Quote of the week—and the trouble with Rubio
This election is nothing less than a referendum on our identity as a nation and as a people, [a historic moment] when people were pushed to the brink.(But see the bad news about Rubio, below.)
And another powerful quote, from the same article:
Senior Democrats are reluctantly concluding that it’s time to hit the panic button. They understand that it’s not a characteristic of a tsunami to make a U-turn, and the hour is growing late.I understand that Pruden is only reporting what is happening and what the politicos themselves are saying. But I strongly feel that one should not live on predictions and hopes, which could very likely be dashed. The election will take place when it takes place.
Also, I never felt it was realistic to believe that the Republicans could win the Senate, so I’m not particularly invested in that outcome. The GOP establishment types, such as Karl Rove and John Hinderaker, were deeply invested in it, which was why they were so upset when Chistine O’Donnell defeated the liberal Republican Michael Castle. As Tim W. explained in an illuminating comment, the elites want Republican rule for the sake of Republican rule, even if that means giving Republican “moderates” effective sway over the course of political events. True conservatives would just as soon wait until they can have a true conservative majority.
I heard Rubio at some speaking engagement or another; I believe it was a clip on one of the many blog sites I go to.LA replies:
I’ve prevously had the concern about Rubio that he was very fluid at putting forth a conservative message, but then the message would turn neocon and America is just a big universal idea.LA adds:
There was, however, one Cuban I very much wanted to stay in the U.S., and whose forcible return to Cuba was a terrible stain on our country—Elian Gonzalez. I was the only right-wing immigration restrictionist who sided with Elian and his U.S. relatives against the Clinton administration and the Castro government who wanted to return him to Cuba. This was not an immigration issue, it was a moral issue.James P. writes:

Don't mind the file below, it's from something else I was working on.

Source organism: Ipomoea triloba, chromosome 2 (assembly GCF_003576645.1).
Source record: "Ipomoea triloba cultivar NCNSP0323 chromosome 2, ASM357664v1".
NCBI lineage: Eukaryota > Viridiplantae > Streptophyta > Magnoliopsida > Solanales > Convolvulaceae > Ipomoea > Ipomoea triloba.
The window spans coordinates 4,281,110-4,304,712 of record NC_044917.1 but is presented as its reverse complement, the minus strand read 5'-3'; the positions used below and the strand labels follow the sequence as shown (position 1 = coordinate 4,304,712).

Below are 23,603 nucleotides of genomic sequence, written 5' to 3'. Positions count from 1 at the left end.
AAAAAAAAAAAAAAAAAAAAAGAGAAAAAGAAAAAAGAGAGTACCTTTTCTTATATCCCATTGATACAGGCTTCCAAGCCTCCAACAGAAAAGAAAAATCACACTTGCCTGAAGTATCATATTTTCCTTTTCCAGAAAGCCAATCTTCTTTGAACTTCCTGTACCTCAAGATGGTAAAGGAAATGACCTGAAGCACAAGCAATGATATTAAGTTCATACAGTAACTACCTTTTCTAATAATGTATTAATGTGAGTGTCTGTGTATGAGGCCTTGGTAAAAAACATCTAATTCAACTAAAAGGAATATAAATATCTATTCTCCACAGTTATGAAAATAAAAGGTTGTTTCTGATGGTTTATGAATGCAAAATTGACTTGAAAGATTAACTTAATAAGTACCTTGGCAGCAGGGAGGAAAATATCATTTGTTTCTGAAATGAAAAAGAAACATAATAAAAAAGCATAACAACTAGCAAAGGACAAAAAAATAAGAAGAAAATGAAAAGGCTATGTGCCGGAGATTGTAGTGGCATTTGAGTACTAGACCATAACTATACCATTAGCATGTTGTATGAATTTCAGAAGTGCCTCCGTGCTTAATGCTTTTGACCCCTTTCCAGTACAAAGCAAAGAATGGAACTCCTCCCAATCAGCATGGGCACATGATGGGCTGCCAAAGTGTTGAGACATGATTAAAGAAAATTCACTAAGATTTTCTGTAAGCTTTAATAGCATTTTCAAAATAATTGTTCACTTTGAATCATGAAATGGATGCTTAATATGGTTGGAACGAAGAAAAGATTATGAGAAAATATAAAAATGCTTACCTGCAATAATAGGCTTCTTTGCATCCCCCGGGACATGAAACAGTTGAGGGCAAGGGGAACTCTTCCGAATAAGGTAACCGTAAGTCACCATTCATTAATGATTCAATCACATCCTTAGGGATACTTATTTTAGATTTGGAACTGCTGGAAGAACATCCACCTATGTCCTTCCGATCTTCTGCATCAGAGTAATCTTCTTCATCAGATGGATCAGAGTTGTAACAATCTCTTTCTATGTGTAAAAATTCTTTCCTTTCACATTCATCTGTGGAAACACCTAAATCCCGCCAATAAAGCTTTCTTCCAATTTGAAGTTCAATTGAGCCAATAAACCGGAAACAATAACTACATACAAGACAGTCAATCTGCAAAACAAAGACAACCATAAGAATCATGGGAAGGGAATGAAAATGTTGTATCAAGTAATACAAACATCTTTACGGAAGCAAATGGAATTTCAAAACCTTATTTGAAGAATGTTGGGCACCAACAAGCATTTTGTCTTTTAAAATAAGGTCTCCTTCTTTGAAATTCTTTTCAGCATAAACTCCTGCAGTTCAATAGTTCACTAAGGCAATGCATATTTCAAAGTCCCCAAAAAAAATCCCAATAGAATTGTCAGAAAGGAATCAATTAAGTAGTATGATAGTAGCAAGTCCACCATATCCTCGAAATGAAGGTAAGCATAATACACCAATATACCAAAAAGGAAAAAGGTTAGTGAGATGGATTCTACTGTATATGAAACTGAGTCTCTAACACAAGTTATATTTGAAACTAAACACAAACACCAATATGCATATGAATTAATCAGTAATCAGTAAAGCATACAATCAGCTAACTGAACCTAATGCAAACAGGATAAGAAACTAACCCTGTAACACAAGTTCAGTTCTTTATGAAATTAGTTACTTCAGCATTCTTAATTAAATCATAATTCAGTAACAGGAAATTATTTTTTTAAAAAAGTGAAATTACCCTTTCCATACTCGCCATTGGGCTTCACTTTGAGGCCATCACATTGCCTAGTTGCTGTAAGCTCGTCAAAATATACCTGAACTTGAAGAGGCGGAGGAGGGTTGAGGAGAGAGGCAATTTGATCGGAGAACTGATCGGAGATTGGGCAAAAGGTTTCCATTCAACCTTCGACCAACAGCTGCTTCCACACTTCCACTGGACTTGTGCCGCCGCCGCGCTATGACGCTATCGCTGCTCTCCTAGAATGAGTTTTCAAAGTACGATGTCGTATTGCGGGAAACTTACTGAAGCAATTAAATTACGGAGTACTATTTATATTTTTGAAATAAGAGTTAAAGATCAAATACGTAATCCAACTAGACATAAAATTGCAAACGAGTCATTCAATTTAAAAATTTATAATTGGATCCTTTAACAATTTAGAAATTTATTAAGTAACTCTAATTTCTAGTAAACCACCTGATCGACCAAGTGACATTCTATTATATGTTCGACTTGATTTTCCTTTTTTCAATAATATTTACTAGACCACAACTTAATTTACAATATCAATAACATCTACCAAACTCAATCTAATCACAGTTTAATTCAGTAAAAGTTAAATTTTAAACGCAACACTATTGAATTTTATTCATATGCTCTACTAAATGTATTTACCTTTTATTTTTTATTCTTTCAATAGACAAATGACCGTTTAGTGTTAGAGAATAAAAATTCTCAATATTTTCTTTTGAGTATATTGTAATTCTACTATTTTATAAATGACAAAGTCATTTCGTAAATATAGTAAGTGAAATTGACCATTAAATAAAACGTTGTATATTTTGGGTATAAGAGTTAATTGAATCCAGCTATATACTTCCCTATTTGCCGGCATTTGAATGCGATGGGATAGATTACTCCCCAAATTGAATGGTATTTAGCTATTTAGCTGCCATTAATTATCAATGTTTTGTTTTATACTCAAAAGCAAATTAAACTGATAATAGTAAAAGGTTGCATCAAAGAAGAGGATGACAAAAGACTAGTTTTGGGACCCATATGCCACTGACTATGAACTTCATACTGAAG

You wrote:Mark Jaws writes:
I am still high on Rubio, and I am still high on Cuban Americans. The ones I have met, are real conservatives. We divide and conquer Hispanics through welfare, by posing the question to Hispanic conservatives and moderates, “Are you with us, the producers, or with them, the welfare mongering parasites, whom we can no longer afford to support and tolerate?” The fault line is the pocketbook, and color.JC from Houston writes:
LA is right to be skeptical of Cuban-Americans. The so called conservative Republican Cuban-American representatives in Florida have always been pro open borders and amnesty. Congresspersons Lincoln Diaz-Balart (the nephew of Fidel Castro’s first wife) and Ilena Ros-Lehtinen, not to mention retiring senator Mel Martinez are all amnesty open borders hacks. They have only been Republican all these years because of their hatred of Fidel Castro. It’s interesting to note that the only Cuban-American in the Senate is Robert Menendez, a left wing Democrat whose parents fled the Cuba of Fulgencio Batista (not Castro) in the early 1950s. As for Mark’s suggestion that we should try to separate the Hispanic producers from the takers I can only say, what planet is he living on? This vast Mexican-Central American underclass has an average educational level of 6th grade. They are much happer taking. Damn few of them are producers.
Posted by Lawrence Auster at September 24, 2010 08:27 AM | Send